The actor’s performances:

They were perfect.Daryl Hannah and Peter Cyote did great jobs as Landon and Jamie’s respective parents. Hegbert came off more like a real human than he did in the book and Mrs. Carter was warm, caring, and more grounded than her book counterpart.Shane West nailed his part. I can’t say I’ve seen him in much of anything else off the top of my head (I’ve never seen “Once And Again” and only watched “Get Over It” once), so I have nothing to really compare him to. But I was impressed.It’s hard to believe that this is only Mandy Moore’s second film (the first being a small part as a bitch cheerleader in Disney’s “The Princess Diaries”). This woman can act! She’s a natural. Brittany Spears, eat your heart out! Look for more from her in the future. An actress who can act AND sing like she can definitely has career prospects. Watch for her next film “How to Deal” in the summer of 2003.All of the supporting cast did great jobs. They were “real” to me and that’s the most important thing. Eric, however, was a sexist pig. In the director’s commentary it was revealed that the actor rewrote his lines. While he played the character well, I did not appreciate the humor.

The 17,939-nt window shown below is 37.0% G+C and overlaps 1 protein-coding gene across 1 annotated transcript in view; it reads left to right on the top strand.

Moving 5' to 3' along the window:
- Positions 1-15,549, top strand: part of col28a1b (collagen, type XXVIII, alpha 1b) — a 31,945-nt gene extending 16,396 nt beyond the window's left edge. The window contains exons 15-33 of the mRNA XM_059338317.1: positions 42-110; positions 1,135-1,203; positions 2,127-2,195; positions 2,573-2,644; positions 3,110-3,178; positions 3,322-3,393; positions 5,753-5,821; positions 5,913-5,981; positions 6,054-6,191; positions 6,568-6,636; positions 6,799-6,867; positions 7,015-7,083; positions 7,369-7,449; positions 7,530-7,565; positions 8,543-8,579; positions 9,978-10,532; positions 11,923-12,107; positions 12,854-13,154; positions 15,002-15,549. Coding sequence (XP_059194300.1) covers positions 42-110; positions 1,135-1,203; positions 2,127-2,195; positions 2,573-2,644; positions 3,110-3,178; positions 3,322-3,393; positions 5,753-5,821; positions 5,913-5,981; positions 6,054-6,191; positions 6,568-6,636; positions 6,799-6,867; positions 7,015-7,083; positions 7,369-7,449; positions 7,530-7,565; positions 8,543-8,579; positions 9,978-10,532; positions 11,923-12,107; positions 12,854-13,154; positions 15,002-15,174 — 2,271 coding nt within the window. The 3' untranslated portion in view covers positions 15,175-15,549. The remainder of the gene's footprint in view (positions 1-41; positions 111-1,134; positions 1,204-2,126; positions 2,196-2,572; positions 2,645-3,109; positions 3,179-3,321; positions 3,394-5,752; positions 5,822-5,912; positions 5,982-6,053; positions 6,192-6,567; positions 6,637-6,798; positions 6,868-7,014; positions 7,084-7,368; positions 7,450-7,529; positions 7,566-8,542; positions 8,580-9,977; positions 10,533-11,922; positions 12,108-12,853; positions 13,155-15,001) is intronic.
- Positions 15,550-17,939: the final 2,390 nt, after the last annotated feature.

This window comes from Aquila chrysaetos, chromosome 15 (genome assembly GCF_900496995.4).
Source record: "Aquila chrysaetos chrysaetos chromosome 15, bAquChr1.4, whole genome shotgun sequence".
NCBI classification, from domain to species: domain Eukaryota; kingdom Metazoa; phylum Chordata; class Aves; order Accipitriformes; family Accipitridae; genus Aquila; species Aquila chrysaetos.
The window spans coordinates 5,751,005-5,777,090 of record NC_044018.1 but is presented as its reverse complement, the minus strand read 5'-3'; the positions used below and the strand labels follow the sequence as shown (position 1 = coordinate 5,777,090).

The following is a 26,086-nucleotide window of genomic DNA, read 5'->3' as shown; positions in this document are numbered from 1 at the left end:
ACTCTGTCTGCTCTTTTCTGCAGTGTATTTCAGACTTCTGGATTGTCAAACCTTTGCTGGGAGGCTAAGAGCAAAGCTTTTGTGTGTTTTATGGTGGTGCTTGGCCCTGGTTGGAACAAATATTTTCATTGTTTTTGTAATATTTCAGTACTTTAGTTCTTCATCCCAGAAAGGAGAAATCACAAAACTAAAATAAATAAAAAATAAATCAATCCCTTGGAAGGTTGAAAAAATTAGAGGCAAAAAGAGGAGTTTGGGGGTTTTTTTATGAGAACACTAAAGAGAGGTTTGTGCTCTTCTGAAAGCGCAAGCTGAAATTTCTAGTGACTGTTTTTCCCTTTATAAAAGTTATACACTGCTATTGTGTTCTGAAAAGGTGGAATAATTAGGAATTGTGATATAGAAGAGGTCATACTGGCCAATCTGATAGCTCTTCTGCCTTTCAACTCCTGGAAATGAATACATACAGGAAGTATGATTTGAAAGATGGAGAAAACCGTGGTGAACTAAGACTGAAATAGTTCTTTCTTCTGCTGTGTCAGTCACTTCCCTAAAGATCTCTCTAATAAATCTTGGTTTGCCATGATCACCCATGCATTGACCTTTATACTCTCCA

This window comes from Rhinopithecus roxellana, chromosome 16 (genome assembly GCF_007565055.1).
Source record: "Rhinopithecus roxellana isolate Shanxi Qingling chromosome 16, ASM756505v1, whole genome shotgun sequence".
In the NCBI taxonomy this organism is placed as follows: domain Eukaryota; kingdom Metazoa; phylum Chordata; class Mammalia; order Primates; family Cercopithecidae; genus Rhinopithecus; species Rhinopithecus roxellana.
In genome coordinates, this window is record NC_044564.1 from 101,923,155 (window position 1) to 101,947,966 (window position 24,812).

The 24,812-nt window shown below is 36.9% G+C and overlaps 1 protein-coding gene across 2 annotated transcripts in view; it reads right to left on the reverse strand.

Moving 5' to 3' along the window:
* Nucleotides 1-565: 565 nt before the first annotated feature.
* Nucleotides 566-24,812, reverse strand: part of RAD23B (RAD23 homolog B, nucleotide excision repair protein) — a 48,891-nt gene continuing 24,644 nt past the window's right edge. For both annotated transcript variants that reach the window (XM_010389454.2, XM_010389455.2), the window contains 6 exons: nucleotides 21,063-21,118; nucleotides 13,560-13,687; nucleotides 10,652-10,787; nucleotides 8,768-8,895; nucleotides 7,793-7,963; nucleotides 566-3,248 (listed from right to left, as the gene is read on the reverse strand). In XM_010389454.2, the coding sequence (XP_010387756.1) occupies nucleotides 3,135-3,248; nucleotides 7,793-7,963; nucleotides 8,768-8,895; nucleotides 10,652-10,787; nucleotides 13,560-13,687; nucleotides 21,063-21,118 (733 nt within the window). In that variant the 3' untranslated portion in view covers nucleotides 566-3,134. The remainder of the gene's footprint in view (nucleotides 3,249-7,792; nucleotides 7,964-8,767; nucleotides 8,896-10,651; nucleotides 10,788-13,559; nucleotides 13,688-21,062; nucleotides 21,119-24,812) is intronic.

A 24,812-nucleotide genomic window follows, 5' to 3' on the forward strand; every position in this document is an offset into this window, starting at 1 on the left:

Having one of the lead characters played by a well established singer, it was a foregone conclusion that they were going to have her sing on the soundtrack, but fortunately they resisted the temptation to fill the soundtrack with her music.  Mandy Moore only sings on the soundtrack 5 times, and only 4 of the songs appear on the soundtrack CD. The first was in church (“Lighthouse” the one they left off the CD), the second was in the school play (“Only Hope”), the third and fourth were songs played in the background, one being a duet (“It’s Gonna Be Love” and “Someday We’ll Know”), and the fifth one over the credits (“Cry”). All songs were well chosen. They were chosen to fit the movie. They didn’t try to write the movie around the songs, and only “Cry” appeared separately on one of her albums.The rest of the movie soundtrack was well chosen to fit the story. The Christian band Switcfoot did the bulk of it; “Dare You To Move” and “Learning to Breathe”, from their then current album “Learning to Breathe” along with “You” and “Only Hope”. The rest of it was a mix of things from various artists, including Toploader (a cover or “Dancin’ In The Moonlight”), Rachel Lampa (“If You Believe”), Cold (“No One”), New Radicals (“Mother, We Just Can’t Get Enough”), and West, Gould & Fitzgerald (“So What Does It All Mean”).


Overall I think this movie was an improvement over the book, which is hard to do. The book was quite good.Karen Janzen, the screenwriter, chose to respect the “broad strokes” of the original story and freely adapt the details which I think she did well. There are a few things from the book that I wish they had kept, but as a whole she made good choices.